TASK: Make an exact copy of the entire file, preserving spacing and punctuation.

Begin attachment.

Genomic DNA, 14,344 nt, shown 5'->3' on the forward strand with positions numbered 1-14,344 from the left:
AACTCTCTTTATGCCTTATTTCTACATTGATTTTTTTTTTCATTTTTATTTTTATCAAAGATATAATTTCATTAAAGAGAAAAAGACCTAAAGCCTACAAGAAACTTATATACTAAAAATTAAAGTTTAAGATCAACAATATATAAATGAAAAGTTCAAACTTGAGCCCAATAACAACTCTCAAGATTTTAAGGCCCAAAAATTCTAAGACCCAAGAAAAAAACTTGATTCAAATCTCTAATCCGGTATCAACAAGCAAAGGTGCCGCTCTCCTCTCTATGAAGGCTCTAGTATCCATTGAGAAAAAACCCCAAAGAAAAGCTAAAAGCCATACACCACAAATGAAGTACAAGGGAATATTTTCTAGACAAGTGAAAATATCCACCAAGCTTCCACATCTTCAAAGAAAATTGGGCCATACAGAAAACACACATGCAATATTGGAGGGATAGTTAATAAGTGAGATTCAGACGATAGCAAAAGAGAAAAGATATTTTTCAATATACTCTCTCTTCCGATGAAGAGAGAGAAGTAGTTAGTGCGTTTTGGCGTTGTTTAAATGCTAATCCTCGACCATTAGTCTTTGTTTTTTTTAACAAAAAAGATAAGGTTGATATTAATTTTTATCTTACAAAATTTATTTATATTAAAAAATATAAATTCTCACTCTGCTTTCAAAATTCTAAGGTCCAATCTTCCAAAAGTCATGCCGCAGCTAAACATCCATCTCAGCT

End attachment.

Genomic DNA, 14,344 nt, shown 5'->3' on the forward strand with positions numbered 1-14,344 from the left:
AACTCTCTTTATGCCTTATTTCTACATTGATTTTTTTTTTCATTTTTATTTTTATCAAAGATATAATTTCATTAAAGAGAAAAAGACCTAAAGCCTACAAGAAACTTATATACTAAAAATTAAAGTTTAAGATCAACAATATATAAATGAAAAGTTCAAACTTGAGCCCAATAACAACTCTCAAGATTTTAAGGCCCAAAAATTCTAAGACCCAAGAAAAAAACTTGATTCAAATCTCTAATCCGGTATCAACAAGCAAAGGTGCCGCTCTCCTCTCTATGAAGGCTCTAGTATCCATTGAGAAAAAACCCCAAAGAAAAGCTAAAAGCCATACACCACAAATGAAGTACAAGGGAATATTTTCTAGACAAGTGAAAATATCCACCAAGCTTCCACATCTTCAAAGAAAATTGGGCCATACAGAAAACACACATGCAATATTGGAGGGATAGTTAATAAGTGAGATTCAGACGATAGCAAAAGAGAAAAGATATTTTTCAATATACTCTCTCTTCCGATGAAGAGAGAGAAGTAGTTAGTGCGTTTTGGCGTTGTTTAAATGCTAATCCTCGACCATTAGTCTTTGTTTTTTTTAACAAAAAAGATAAGGTTGATATTAATTTTTATCTTACAAAATTTATTTATATTAAAAAATATAAATTCTCACTCTGCTTTCAAAATTCTAAGGTCCAATCTTCCAAAAGTCATGCCGCAGCTAAACATCCATCTCAGCT